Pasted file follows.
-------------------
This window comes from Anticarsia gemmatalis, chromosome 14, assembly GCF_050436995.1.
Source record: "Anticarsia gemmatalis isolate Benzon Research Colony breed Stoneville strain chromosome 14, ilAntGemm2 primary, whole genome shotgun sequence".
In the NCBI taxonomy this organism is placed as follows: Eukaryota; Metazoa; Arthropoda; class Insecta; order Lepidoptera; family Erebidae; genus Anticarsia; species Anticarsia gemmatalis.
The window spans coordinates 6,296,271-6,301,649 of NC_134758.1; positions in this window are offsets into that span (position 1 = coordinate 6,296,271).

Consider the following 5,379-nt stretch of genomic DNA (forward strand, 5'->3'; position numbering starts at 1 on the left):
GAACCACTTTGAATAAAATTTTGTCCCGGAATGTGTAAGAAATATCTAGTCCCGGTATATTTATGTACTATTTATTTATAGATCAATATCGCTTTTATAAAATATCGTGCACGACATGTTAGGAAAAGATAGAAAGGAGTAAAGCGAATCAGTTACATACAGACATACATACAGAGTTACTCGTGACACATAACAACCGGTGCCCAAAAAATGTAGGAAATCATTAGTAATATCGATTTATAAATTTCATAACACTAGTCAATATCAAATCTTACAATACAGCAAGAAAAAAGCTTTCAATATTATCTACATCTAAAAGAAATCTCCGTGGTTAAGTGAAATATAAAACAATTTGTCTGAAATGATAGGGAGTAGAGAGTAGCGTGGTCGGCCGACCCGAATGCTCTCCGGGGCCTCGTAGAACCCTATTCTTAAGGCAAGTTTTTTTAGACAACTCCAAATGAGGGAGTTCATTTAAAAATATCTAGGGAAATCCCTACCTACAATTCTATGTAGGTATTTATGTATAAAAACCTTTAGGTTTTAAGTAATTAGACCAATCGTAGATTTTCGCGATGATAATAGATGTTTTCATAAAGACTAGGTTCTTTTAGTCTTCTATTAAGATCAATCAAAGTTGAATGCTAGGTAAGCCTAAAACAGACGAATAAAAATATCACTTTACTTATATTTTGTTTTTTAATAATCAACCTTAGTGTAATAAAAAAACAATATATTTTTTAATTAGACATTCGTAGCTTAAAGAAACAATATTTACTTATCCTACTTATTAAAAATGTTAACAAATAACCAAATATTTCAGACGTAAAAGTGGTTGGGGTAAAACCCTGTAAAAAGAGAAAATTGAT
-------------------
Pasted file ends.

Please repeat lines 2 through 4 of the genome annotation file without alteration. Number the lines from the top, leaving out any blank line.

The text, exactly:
Source record: "Anticarsia gemmatalis isolate Benzon Research Colony breed Stoneville strain chromosome 14, ilAntGemm2 primary, whole genome shotgun sequence".
In the NCBI taxonomy this organism is placed as follows: Eukaryota; Metazoa; Arthropoda; class Insecta; order Lepidoptera; family Erebidae; genus Anticarsia; species Anticarsia gemmatalis.
The window spans coordinates 6,296,271-6,301,649 of NC_134758.1; positions in this window are offsets into that span (position 1 = coordinate 6,296,271).